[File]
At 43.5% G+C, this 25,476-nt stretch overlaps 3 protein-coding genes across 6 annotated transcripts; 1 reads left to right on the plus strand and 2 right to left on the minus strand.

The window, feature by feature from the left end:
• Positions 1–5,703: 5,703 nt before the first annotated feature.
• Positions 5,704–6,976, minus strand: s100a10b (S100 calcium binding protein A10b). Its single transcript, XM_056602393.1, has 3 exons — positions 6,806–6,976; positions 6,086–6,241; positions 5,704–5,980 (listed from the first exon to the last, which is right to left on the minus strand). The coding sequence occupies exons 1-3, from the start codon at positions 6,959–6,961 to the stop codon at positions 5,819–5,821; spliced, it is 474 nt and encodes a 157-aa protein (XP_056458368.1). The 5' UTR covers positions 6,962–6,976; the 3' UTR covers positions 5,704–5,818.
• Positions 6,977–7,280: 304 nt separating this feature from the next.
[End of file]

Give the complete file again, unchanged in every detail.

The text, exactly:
At 43.5% G+C, this 25,476-nt stretch overlaps 3 protein-coding genes across 6 annotated transcripts; 1 reads left to right on the plus strand and 2 right to left on the minus strand.

The window, feature by feature from the left end:
• Positions 1–5,703: 5,703 nt before the first annotated feature.
• Positions 5,704–6,976, minus strand: s100a10b (S100 calcium binding protein A10b). Its single transcript, XM_056602393.1, has 3 exons — positions 6,806–6,976; positions 6,086–6,241; positions 5,704–5,980 (listed from the first exon to the last, which is right to left on the minus strand). The coding sequence occupies exons 1-3, from the start codon at positions 6,959–6,961 to the stop codon at positions 5,819–5,821; spliced, it is 474 nt and encodes a 157-aa protein (XP_056458368.1). The 5' UTR covers positions 6,962–6,976; the 3' UTR covers positions 5,704–5,818.
• Positions 6,977–7,280: 304 nt separating this feature from the next.